Samples sewage for human treatment
In the case of the Belgian woman, after almost two years of unsuccessful attempts to overcome the infection through antibiotic treatments, the doctors were desperate and decided to try phage treatment. To identify the most suitable virus they sent samples of the resistant bacteria to the Elijah Institute. The institute searched their phage collections and identified in a sample of sewage collected in 2012 in Tbilisi a phage that knows how to effectively infect and kill the resistant bacterium that harmed the Belgian patient.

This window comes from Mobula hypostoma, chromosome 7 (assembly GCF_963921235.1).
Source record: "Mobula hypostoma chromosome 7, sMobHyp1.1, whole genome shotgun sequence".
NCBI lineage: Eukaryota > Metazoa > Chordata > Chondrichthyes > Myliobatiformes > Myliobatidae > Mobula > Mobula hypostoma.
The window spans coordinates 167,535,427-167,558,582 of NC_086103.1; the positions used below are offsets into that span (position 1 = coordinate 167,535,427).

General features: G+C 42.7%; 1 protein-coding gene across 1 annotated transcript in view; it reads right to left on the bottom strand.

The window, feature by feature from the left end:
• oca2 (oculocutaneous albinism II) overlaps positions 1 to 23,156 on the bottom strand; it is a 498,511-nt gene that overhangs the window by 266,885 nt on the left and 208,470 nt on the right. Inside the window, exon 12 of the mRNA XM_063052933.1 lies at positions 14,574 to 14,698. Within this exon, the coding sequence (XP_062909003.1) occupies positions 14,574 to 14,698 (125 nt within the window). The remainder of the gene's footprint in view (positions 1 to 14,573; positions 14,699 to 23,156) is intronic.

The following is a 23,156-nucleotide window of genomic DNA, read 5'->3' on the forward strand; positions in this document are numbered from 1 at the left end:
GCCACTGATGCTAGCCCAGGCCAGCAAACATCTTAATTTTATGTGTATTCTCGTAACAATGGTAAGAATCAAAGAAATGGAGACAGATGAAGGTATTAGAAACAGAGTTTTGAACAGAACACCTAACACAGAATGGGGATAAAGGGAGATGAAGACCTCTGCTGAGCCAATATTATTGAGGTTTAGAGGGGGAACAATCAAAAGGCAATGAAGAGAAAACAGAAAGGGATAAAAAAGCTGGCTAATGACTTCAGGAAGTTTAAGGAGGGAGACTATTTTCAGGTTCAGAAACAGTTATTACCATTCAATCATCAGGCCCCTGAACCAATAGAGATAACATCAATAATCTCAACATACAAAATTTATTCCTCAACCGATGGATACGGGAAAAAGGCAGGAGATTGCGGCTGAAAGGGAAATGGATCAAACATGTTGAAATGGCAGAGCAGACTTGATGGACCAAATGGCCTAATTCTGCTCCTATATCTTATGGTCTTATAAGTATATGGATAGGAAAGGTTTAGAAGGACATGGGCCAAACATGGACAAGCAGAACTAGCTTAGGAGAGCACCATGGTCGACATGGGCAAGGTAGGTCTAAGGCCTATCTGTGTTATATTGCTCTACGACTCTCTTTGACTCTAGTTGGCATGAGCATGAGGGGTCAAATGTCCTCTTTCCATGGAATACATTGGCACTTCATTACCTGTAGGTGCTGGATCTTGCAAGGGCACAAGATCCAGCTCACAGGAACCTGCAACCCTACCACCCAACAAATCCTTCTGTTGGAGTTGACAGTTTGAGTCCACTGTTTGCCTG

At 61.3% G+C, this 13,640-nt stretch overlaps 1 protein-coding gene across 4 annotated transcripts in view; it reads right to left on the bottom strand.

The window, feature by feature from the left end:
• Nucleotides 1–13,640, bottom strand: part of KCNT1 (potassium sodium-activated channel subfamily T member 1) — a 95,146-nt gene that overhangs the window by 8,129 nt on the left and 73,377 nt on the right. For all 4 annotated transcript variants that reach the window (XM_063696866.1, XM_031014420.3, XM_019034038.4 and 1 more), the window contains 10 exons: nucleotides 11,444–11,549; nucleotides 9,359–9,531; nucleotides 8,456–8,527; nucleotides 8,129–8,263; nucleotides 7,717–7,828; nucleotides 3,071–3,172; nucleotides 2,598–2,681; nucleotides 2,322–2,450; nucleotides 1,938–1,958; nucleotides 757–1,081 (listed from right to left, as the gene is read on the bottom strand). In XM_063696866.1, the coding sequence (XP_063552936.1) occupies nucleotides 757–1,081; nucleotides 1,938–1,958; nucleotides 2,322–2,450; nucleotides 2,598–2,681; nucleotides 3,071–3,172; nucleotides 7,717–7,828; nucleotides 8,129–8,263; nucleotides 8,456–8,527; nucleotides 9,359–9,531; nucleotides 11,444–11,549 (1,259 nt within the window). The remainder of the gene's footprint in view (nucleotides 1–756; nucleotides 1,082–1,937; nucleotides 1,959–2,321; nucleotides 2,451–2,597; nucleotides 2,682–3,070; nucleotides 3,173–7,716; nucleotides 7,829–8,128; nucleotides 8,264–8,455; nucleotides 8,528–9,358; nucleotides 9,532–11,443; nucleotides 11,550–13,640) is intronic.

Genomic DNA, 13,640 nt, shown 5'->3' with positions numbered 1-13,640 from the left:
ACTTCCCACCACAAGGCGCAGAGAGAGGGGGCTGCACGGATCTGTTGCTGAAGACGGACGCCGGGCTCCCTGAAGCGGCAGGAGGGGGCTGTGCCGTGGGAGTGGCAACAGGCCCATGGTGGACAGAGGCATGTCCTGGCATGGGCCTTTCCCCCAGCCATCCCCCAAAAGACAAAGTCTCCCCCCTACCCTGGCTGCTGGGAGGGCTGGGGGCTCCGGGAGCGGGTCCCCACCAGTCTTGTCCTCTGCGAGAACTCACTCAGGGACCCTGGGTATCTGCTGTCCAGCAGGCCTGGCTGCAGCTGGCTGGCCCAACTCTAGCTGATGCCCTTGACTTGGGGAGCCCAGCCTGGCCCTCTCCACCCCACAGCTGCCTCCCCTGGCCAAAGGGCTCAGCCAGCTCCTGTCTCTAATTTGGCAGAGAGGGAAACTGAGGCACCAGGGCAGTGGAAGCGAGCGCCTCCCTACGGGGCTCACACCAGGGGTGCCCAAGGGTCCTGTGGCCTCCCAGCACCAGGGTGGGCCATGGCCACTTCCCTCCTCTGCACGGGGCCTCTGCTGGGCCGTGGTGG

To optimize the phage’s ability to kill the bacterium, the researchers caused it Undergo evolution in the laboratory. They initiated 15 bacterial infection cycles grown in the laboratory from the original sample, isolating the most effective viruses. When a virus enters a cell and multiplies within it, errors in its replication process occasionally occur and more and more changes accumulate in its genetic material (mutations). Which may affect its function And its properties. A virus that has accumulated enough such changes is called a new variant, and the more effective variants in infecting the bacterium and evading its defense mechanisms will multiply and take the place of the less successful variants. At the end of the process it is thus possible to isolate the most successful phages. The phages were found to bind to the bacteria, multiply within them and kill them within minutes. From each bacterium, an average of 43 phages were released, which opened a new cycle of infection, and so on.